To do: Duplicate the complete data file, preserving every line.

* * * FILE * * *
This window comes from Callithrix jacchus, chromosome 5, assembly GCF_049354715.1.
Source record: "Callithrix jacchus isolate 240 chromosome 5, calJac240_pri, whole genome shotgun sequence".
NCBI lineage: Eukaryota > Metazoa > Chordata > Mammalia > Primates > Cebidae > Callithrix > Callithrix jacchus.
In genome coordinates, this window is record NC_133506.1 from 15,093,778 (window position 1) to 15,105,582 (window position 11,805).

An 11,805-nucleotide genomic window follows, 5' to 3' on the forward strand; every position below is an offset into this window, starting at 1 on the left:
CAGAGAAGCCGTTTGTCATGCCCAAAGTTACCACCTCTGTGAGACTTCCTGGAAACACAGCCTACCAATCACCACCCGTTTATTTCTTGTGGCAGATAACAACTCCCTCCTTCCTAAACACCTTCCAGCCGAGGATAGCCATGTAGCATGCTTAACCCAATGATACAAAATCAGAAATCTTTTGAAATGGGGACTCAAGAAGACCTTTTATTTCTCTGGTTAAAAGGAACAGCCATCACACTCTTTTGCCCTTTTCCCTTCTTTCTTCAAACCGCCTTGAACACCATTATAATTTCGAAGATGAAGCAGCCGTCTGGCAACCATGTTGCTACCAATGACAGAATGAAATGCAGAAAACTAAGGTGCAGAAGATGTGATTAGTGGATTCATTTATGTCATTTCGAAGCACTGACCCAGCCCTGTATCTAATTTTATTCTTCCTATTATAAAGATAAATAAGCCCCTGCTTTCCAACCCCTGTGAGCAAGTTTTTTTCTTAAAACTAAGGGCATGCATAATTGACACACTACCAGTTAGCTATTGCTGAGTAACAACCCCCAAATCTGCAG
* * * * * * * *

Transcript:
This window comes from Callithrix jacchus, chromosome 5, assembly GCF_049354715.1.
Source record: "Callithrix jacchus isolate 240 chromosome 5, calJac240_pri, whole genome shotgun sequence".
NCBI lineage: Eukaryota > Metazoa > Chordata > Mammalia > Primates > Cebidae > Callithrix > Callithrix jacchus.
In genome coordinates, this window is record NC_133506.1 from 15,093,778 (window position 1) to 15,105,582 (window position 11,805).

An 11,805-nucleotide genomic window follows, 5' to 3' on the forward strand; every position below is an offset into this window, starting at 1 on the left:
CAGAGAAGCCGTTTGTCATGCCCAAAGTTACCACCTCTGTGAGACTTCCTGGAAACACAGCCTACCAATCACCACCCGTTTATTTCTTGTGGCAGATAACAACTCCCTCCTTCCTAAACACCTTCCAGCCGAGGATAGCCATGTAGCATGCTTAACCCAATGATACAAAATCAGAAATCTTTTGAAATGGGGACTCAAGAAGACCTTTTATTTCTCTGGTTAAAAGGAACAGCCATCACACTCTTTTGCCCTTTTCCCTTCTTTCTTCAAACCGCCTTGAACACCATTATAATTTCGAAGATGAAGCAGCCGTCTGGCAACCATGTTGCTACCAATGACAGAATGAAATGCAGAAAACTAAGGTGCAGAAGATGTGATTAGTGGATTCATTTATGTCATTTCGAAGCACTGACCCAGCCCTGTATCTAATTTTATTCTTCCTATTATAAAGATAAATAAGCCCCTGCTTTCCAACCCCTGTGAGCAAGTTTTTTTCTTAAAACTAAGGGCATGCATAATTGACACACTACCAGTTAGCTATTGCTGAGTAACAACCCCCAAATCTGCAG